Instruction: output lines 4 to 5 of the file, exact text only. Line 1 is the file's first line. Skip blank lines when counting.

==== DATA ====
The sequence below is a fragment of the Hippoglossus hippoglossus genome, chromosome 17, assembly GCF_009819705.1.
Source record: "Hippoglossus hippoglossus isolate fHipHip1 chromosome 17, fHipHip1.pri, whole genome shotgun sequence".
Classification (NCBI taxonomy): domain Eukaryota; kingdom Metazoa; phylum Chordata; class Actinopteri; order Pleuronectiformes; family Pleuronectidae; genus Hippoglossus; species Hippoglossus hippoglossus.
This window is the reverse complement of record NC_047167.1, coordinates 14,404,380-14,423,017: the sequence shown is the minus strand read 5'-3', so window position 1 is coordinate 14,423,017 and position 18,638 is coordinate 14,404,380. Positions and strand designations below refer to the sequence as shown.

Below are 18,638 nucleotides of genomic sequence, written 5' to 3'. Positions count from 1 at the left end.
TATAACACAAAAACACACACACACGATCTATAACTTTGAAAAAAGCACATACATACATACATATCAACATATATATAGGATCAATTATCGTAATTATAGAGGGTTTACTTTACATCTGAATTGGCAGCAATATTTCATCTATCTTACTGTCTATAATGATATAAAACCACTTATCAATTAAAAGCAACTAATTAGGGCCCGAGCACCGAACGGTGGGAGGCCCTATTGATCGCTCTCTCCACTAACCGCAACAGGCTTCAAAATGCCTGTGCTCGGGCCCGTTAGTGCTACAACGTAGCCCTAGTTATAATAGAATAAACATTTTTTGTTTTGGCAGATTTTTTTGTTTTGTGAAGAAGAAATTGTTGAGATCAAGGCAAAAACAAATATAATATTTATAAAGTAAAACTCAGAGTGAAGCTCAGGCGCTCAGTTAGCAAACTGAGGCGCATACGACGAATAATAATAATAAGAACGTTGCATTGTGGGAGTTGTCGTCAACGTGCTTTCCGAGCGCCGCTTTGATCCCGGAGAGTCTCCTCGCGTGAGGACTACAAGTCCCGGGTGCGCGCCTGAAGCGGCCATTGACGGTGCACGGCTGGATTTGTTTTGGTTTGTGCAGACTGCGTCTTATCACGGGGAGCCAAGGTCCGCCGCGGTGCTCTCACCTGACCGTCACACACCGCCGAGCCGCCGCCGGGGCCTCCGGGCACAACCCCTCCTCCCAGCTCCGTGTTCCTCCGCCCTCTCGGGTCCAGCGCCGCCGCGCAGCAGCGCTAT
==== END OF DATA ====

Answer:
This window is the reverse complement of record NC_047167.1, coordinates 14,404,380-14,423,017: the sequence shown is the minus strand read 5'-3', so window position 1 is coordinate 14,423,017 and position 18,638 is coordinate 14,404,380. Positions and strand designations below refer to the sequence as shown.

Below are 18,638 nucleotides of genomic sequence, written 5' to 3'. Positions count from 1 at the left end.